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Knowing family history can be vital for reducing cancer risk

07 July, 2023

Recently, NCC’s Valerie Martinez, our Southern Nevada Outreach Coordinator, underwent genetic testing to determine if she had the BRCA gene mutation. Valerie has a family history of cancer on her maternal side and has had some family members die from cancer.

“It’s important for me to know if I carry the gene [mutation],” Valerie said in a video she shared recently with NCC audiences.

In a follow-up video, after receiving her test results, Valerie shared that the results show she doesn’t have the BRCA mutation that increases her risk for breast and other cancers. She does still have a family history of cancer, though, so following her doctor’s advice she says she’ll continue to get screened regularly.

Valerie’s story is important, regardless of her genetic test results. As a woman in her 20s, she’s more than a decade out from when most people begin screening for breast cancer. However, she knew that getting screened and tested was important for her because she learned about her family history of cancer.

The Centers for Disease Control and Prevention (CDC) notes that family members share genes, habits, and environments that can affect one’s risk of getting cancer. Having blood-related family members – parents, grandparents, aunts and uncles, sisters and brothers, nieces and nephews, or children – share their cancer histories, including what kind of cancer and when it was diagnosed, can help create a picture of cancer risk within a family.

“Telling your doctor about your family health history is the first step to find out if you may have a higher cancer risk,” CDC experts say. “It could help you and your doctor decide what tests you need to screen for cancer, when to start, and how often to be tested.”

Some cancers that may be related to family history include breast, ovarian, uterine, prostate, and colorectal cancer. 

If your doctor believes there may be a link between your family history and your personal risk, they may suggest beginning screening sooner than the general population, and also getting a genetic test, like Valerie did. This test, which uses a saliva or blood sample, can look for DNA mutations that may lead to a future cancer.

Learn more about family history and cancer from the CDC.

Valerie is NCC's Southern Nevada Outreach Coordinator and shared her experience with genetic testing.

Ultimately, Valerie said she’s glad she got her genetic testing done. “My test results came back negative and I’m so excited for it,” she said. She added that had she not been tested she’d be left wondering – a stress she didn’t want in her life.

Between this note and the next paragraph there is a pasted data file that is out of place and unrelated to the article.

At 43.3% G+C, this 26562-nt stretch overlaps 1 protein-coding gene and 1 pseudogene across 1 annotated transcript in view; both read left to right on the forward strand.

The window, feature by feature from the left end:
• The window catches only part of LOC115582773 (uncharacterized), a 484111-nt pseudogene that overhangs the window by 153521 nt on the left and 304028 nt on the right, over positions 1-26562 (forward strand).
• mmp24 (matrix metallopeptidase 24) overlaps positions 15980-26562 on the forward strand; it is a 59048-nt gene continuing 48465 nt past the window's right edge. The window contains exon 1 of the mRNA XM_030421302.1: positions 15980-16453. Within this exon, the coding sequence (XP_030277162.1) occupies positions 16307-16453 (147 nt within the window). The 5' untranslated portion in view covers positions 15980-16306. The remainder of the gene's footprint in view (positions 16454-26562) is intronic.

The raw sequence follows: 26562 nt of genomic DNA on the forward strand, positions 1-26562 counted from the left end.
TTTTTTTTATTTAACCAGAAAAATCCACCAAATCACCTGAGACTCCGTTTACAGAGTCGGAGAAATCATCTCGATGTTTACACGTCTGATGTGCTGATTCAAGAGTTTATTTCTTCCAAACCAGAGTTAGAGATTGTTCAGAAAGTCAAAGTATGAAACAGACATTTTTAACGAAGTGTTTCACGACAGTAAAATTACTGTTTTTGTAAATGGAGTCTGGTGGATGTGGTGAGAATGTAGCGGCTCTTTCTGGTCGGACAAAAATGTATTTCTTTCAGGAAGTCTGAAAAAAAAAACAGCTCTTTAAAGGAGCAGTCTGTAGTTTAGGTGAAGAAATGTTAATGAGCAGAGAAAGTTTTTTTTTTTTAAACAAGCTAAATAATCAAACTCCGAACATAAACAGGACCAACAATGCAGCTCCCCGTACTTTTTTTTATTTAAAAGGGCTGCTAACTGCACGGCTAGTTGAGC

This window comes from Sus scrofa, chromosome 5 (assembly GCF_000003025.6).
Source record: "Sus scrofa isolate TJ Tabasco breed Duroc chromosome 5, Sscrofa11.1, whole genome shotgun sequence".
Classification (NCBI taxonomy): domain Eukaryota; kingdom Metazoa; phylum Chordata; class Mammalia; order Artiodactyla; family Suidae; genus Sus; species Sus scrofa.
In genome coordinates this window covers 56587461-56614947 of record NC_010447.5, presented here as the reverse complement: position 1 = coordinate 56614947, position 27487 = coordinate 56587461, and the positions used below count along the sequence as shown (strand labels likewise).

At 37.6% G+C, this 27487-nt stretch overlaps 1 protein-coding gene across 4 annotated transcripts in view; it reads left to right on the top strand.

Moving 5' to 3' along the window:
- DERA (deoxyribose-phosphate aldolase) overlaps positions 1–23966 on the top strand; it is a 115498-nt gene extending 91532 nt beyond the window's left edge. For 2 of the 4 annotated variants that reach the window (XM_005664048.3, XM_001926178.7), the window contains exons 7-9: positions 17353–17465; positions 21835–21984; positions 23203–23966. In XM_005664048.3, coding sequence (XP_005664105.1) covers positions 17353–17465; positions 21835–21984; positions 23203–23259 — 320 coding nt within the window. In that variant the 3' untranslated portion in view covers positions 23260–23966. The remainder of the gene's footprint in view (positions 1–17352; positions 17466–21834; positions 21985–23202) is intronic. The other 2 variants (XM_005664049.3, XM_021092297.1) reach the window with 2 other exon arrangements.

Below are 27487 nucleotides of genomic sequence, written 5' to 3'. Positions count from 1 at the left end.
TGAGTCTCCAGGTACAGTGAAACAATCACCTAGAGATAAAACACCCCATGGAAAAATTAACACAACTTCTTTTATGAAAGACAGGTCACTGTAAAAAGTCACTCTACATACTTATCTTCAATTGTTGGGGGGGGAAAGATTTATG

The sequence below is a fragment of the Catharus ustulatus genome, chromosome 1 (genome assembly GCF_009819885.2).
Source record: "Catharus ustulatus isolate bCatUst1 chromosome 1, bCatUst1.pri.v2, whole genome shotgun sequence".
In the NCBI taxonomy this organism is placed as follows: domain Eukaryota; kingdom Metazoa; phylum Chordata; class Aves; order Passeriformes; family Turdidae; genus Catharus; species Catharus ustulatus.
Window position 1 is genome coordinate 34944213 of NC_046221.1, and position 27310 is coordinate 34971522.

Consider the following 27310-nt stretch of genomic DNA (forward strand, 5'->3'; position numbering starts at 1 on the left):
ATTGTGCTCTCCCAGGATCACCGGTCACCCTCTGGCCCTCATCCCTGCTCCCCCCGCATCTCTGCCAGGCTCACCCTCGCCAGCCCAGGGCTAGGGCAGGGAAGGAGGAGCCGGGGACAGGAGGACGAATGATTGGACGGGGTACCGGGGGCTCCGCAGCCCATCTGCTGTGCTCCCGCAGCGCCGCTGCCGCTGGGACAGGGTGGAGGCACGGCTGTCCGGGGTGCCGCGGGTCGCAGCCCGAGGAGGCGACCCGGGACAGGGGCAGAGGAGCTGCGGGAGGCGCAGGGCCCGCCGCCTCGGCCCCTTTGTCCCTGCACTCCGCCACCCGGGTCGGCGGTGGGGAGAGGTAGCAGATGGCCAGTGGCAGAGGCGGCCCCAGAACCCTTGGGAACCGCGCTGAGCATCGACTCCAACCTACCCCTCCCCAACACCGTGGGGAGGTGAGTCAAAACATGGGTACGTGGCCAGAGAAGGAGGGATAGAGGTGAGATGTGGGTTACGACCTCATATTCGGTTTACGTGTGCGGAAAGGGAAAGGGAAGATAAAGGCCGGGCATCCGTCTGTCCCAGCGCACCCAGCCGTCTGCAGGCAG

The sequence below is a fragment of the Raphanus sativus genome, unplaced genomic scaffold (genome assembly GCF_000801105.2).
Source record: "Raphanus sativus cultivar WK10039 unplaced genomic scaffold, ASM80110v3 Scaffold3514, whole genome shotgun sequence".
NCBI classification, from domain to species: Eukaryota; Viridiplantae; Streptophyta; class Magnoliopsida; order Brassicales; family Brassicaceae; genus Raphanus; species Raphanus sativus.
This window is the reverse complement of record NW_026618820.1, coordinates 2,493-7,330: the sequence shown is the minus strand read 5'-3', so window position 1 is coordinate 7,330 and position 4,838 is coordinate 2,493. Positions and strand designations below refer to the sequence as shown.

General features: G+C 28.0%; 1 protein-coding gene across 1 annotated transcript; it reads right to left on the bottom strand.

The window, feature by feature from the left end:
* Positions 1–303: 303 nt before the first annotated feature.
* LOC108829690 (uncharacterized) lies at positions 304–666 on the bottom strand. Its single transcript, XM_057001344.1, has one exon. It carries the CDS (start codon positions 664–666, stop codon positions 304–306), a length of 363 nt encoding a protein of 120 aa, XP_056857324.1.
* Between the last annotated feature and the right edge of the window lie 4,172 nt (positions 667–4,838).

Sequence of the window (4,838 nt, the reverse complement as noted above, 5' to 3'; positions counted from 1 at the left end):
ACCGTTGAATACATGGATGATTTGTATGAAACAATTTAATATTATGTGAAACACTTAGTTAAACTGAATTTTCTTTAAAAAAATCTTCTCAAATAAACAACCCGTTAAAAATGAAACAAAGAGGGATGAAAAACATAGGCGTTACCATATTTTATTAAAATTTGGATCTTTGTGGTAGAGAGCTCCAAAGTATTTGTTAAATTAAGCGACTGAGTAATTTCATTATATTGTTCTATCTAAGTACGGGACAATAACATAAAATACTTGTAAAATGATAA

“Getting tested for BRCA was empowering, and now I can continue to work with my doctor to make health care decisions with the best information available,” she said.

Valerie also had several takeaways from her experience to share with patients and providers.

For patients, she said that talking to family about cancer can be difficult, but it’s worth it. It is important to know your family history of any disease, to take preventive action in getting your screenings done. Speaking to everyone at once during a family gathering can be helpful, the CDC notes, but Valerie said that can be difficult. Discussing the topic one-on-one can give loved ones a chance to open up without feeling overwhelmed.  

For providers, Valerie said just having a discussion can be impactful.

“Asking the patient if they have any knowledge about their family history and taking the time to explain genetic testing to the patient can have a huge impact,” she said. “Although doctors are often pressed for time, this is a service they can and should provide. During that discussion the physician may also learn more about the patient’s culture and if it may have been a barrier for them to start screenings.”

Valerie said her doctor reviewed the notes on her intake form and they discussed her cancer risk together. Her doctor explained in detail the next steps in the process.

“We went over the what if’s and where to seek resources, if needed. I was able to bring home informational material about genetic testing to share it with my family members,” she said. “She even let me know how long it would take to get test results, which helped to soothe any anxieties I may have had. It was just a few minutes of her day, but it meant a lot to me. She made me feel comfortable and understood my concerns.”

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